Finally, it's moving day. Sarah volunteers to help drive the U-Haul, bless her, because I don't think I could manage it. The only other friends who offer to help are Vincent and Margo, a Chinese-American Mormon couple who are also in our graduate program. They seemed quite secular when I first met them; it's not until I got to know them better that I realize they are actually super religious. They wear the special underwear and everything.
I already have everything boxed up, so it doesn't take long to get most of my stuff out of the tiny apartment. Sarah is in the U-Haul arranging boxes while Vincent and Margo are helping me shift the last big pieces of furniture. Vincent lifts the mattress off my Ikea bed, revealing a dusty corner of floor I clearly have not swept in the year I've been living here. Also revealed: wads of tissues, an empty condom wrapper, a pile of rope, a vibrator and some batteries, which roll across the floor.
"How did that get there," I mutter unconvincingly, as my super religious Mormon friends pretend not to have seen anything.

After one big trip in the U-Haul, many trips in the car and much appreciated help from Sarah, Vincent and Margo, I get everything shifted over to the new place in one day. The first time Rollerboy comes to visit and pushes right in the front door without any assistance from me, I'm practically cheering. I show him the living room, then the kitchen with the bedroom and bathroom on either side.
"It's ok," he sniffs.
I suggest putting a plastic chair in the shower but he declines. At least he can roll up to the toilet himself to empty his leg bag. No more will I have to ferry the contents to the bathroom in a plastic jug. Things are going to be so much better from now on.

October 2001
Rollerboy calls to tell me that he was given two free tickets to Six Flags, and do I want to go with him.
"There's a Six Flags near here?" I ask.
"Duh, yeah. It's halfway between Raser City and Bessemer."
"Seriously?"
"You go right past it every time you drive out here. You can see the rollercoaster from the freeway."
"Really? I never noticed."
"Oh my god, for real? How could you miss it?"
"When I'm driving, I just keep my eyes pinned to the road."
He laughs. "What is wrong with you?"
We both know the answer to that. I'm too tightly wound and a nervous driver. As I drive up to his place, again I somehow miss it even though I'm looking for a rollercoaster. It's not until he drives us both to the Six Flags that I figure out where it is.
As it turns out, Six Flags doesn't have that much to offer a quad. I ask Rollerboy if he wants to go on the giant rollercoaster, but he declines for fear of being ejected from the seat.
"I would flop around like a rag doll," are his exact words. Actually there was a case in the news recently of just that, an SCI dude who was thrown from a rollercoaster. As if that wasn't enough to keep us from wanting to try it, I can't even imagine how he would transfer into the seat. In any case, I get motion sick just watching a video of a rollercoaster, and the last time I rode one back in high school it was barf-o-rama afterwards, so I'm happy to skip it.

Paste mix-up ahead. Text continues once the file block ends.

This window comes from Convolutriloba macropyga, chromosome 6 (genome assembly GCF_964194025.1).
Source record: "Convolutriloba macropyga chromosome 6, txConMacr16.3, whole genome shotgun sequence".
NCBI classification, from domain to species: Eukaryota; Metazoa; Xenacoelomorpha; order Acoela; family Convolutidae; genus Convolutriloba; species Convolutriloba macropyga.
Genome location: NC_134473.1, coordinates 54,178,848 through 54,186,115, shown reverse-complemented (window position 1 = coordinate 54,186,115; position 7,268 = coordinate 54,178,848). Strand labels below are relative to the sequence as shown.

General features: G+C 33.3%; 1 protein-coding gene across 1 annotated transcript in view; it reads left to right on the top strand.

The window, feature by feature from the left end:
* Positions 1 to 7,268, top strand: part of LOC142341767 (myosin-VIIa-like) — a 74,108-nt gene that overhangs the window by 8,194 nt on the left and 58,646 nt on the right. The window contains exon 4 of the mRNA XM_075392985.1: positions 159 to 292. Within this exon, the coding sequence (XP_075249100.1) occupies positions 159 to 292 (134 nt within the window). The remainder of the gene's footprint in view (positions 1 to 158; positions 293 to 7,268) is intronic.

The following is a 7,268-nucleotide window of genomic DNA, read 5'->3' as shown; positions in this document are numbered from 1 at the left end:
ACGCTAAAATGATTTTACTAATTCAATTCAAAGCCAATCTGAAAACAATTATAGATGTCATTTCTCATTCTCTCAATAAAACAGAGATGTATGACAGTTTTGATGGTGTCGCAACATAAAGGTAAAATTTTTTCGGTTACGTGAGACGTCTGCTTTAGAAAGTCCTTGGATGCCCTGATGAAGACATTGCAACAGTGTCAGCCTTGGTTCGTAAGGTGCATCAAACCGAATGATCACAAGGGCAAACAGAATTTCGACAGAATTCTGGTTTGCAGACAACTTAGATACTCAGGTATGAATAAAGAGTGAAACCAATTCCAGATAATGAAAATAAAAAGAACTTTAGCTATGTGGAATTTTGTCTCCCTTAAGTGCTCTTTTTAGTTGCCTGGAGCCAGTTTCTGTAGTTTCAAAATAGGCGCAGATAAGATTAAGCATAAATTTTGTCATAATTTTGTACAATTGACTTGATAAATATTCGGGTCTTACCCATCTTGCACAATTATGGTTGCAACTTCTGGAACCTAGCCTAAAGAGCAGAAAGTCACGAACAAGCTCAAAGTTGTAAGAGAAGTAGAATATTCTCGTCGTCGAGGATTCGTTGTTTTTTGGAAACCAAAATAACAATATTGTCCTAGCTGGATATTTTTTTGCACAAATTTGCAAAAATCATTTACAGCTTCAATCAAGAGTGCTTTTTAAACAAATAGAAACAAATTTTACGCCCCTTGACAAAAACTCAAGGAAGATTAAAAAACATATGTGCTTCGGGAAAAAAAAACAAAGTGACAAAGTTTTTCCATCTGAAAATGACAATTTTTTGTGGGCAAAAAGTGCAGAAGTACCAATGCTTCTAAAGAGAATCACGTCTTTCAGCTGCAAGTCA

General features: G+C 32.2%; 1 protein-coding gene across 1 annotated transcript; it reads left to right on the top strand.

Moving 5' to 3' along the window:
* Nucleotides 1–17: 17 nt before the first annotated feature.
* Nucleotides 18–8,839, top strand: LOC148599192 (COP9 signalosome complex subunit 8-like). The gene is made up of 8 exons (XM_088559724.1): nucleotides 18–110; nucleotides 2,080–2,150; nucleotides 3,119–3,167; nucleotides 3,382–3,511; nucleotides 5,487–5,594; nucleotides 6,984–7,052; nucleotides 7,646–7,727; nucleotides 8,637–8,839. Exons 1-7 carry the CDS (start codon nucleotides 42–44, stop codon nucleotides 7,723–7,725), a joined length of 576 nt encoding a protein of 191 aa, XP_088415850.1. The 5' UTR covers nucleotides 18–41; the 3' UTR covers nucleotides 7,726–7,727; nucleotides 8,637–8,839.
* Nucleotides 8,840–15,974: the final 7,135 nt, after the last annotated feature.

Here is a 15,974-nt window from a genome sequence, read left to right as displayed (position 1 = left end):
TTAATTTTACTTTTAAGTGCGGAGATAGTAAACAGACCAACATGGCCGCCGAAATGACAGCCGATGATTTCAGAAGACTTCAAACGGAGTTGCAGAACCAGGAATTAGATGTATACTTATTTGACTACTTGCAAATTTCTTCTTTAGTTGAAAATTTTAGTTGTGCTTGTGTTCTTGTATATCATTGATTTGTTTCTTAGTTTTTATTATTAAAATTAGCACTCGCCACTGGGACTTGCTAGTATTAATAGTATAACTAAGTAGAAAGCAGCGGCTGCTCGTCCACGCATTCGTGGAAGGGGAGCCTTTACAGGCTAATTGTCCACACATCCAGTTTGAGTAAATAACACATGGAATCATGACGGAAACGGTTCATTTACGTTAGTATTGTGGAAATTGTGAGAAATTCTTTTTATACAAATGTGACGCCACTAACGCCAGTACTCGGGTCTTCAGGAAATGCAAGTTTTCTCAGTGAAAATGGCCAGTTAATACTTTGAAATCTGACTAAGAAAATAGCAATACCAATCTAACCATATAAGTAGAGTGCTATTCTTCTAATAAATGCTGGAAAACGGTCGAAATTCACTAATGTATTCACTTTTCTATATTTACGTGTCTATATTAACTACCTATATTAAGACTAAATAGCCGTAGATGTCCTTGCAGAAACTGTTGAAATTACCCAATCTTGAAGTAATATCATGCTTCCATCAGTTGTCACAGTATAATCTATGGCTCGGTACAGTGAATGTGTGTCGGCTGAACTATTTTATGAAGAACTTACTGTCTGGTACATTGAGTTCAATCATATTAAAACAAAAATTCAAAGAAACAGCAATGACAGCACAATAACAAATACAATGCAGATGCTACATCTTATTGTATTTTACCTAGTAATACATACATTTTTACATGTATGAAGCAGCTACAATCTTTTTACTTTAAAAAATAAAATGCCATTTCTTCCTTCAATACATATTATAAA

We wander about and gorge ourselves on elephant ears and cotton candy and corn dogs. We play the games on the midway, where we win a long, flexible glowing lightstick that I thread in the spokes of his chair. We get our photo taken together. I'm wearing a little plaid skirt and a tight little t shirt, with my hair in pigtails and big chunky shoes, my best riot grrrl look. He likes to smack my ass and feel me up a bit, even if people are looking. I love showing off this way. I swagger along next to him, proud to be seen in public as the hot girl dating the guy in a wheelchair. Even though Six Flags is honestly a bit boring, I'm having a great time just being with him. That photo is hot. I'm grinning like an idiot, my arm around his shoulders, and he's sitting next to me, wearing sunglasses and looking cool.
I take a ton of photos on my own camera as well. As we're getting ready to leave, I set my camera on the trunk of the car and use the timer to take a photo of the two of us together.
It isn't until a week later when I remember that I need to get the photos developed that I realize my camera isn't in my bag, or anywhere. I search the whole apartment but I can't find it. It isn't at Rollerboy's place either. I must have left it on the back of the car. Shit! How could I be so stupid?
I' really bummed to lose my camera. Not just for the thing itself, but for the photos still in it. When I was dating K, I took dozens of photos of him and when we were apart, I would take them out and look at them to get that little dev thrill. After he dumped me, I couldn't bear to look at them anymore, but I couldn't bring myself to toss them out either, so now they're sealed in a box the closet of my bedroom at my parents' house. Instead, I have dozens of photos of Rollerboy, and I do the same thing.